The dark side of music festivals – University News
Hands shake, smoke floats in the air, and the vibration of adjacent stages shakes the ground. The bodies press against each other, jostling each other to position themselves. Anticipation hangs in the air, fueling a restless and unpredictable crowd.
It’s the atmosphere of music festivals, oscillating between collective exhaustion and total chaos. The tragedy of the Astroworld festival last month made me reflect on my own experience with music festivals and how quickly they can escalate. Hearing spectators’ tales of the breathless air and crushing weight of people at Astroworld was eerily familiar.
In my hometown of Chicago, I have attended the Lollapalooza Music Festival for the past two years. Exorbitant ticket prices, coupled with limited sanitation and seating, as well as long lines for water and food, all without designated seats on artist sets, made the less attractive festival. The culture of “rage” pushes crowds to behave unruly, even violent. More than once I have been lifted off my feet as a crowd rushed forward, desperate to get as close as possible to the performer on stage. The mosh pits summon an almost unconscious rage as people throw themselves and others. Bottles and shoes are thrown into the sky, crashing into the heads of other unsuspecting spectators. Through the chaos, the crowds disconnect from the actual performance; there is the artist who performs and then there are the spectators, divided between those who fight to enjoy the show and those who are more concerned with a savage display of adolescent rebellion. It’s fair to say that this isn’t a characterization of every crowd at a show. Often, performers with softer, chanting music encourage a soft, swaying crowd; However, mainstream rappers and singers attract disruptive groups that often leave fans frustrated and forced to pay more attention to their safety than the artist they camped out to see. Several arguments can be made to devise strategies for increased crowd control and security measures, such as selling fewer tickets, dividing stages into sections to reduce the effects of the influx of crowds, and having more medical staff on standby. However, there is another aspect of music festivals that lurks beneath all of this.
“Where are you?” I scream on the phone. My friend pleads with a stranger to hoist her up into the air. “Tell her to look for my hand, does she see it waving?” ”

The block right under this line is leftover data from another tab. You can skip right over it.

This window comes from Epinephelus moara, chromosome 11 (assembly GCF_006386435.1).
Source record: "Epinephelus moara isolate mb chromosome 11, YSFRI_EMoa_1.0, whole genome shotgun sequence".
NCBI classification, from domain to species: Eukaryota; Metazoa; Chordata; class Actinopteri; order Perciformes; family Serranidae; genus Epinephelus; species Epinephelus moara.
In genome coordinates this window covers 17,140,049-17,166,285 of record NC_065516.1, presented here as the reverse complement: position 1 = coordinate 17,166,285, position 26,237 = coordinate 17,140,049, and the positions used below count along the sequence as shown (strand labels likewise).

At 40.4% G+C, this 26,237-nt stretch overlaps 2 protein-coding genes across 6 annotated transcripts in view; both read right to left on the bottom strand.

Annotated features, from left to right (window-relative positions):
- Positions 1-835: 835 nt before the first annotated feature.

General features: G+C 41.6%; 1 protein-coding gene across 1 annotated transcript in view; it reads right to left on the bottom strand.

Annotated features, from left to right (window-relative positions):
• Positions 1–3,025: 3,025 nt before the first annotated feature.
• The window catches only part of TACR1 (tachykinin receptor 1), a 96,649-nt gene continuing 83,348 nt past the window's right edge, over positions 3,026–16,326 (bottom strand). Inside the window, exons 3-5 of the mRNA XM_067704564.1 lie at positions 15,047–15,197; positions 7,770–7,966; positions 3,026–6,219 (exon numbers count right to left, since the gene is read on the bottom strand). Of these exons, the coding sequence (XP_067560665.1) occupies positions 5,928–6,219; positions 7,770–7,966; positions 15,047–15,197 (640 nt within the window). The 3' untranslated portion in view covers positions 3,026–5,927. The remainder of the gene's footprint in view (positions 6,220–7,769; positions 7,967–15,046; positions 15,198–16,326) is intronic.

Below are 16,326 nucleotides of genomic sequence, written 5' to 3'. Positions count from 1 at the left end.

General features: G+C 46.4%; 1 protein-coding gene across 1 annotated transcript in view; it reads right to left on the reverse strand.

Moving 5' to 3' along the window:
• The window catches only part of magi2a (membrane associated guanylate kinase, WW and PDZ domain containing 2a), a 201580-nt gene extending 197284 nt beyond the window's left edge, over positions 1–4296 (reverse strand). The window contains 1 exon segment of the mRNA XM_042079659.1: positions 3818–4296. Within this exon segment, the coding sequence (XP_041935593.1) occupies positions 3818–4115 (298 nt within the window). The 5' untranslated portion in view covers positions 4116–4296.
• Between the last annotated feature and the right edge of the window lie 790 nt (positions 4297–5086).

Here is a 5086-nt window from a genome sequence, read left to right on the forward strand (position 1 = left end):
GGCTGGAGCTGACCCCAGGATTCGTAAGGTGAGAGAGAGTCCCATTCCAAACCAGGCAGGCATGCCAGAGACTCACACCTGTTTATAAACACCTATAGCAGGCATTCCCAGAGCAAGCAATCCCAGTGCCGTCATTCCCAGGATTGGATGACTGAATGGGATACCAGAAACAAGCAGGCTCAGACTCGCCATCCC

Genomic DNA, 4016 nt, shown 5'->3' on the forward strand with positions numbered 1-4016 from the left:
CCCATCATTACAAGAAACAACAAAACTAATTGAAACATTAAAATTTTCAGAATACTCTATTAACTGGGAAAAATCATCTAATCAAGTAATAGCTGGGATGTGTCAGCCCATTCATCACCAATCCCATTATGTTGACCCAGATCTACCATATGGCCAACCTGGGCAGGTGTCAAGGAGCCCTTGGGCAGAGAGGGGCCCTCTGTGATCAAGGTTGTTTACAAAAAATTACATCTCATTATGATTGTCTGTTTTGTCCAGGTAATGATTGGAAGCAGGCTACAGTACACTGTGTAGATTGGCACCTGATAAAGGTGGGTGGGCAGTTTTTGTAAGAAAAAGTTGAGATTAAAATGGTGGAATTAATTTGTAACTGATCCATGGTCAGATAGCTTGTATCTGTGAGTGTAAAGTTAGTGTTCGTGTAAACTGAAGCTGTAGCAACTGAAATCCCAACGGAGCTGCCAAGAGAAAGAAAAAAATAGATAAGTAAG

Almost taking center stage, my friend and I urge our third companion to cross the unbelievably dense sea of bodies. Suddenly, the stage lights come on and the crowd crumbles into chaos. My friend and I are lifted off the ground, thrown into the mix of limbs, desperately gripping our fingers as we try to stay upright. We begin to push back men twice the size, fighting the disarray. Near the crowd, we find our friend.
“Some guys took off my top when I was trying to find you,” she said. “No one would help me.”
“Do you remember what they looked like?” I ask. It was a question marred by doubt. We all knew we would never see them again.
A few hours later, as I was driving home, a girl told me that she had been assaulted in a mosh pit. Another night at the festival and my friend and I fumble our hands around as we hurry through the station gate. On the platform, we ignore the boos. A few minutes later, we go through the cars, far from the same men. All this to arrive at a festival where it will be the same. Maybe worse. There is always the threat of something worse.
By going to see my favorite artist, I forget that a music festival is not an alternate reality. The harassment follows the women through the crowd, shrouded in darkness as bodies brush against each other. Attackers almost always get away with it. As far as I know, there is nowhere to report abuse at festivals. Promoters prepare for drug overdoses, dehydration, and possible crushes, but nowhere do they deal with assaults. Instead, the women just go home. Prevention and response become our responsibility. In a place where teens go to have fun with their friends, they are protected from a lot of things, but aggression is not one of them. As promoters scramble to increase security at concerts and festivals, will they consider an assault? With most of the festival goers being women, consideration matters.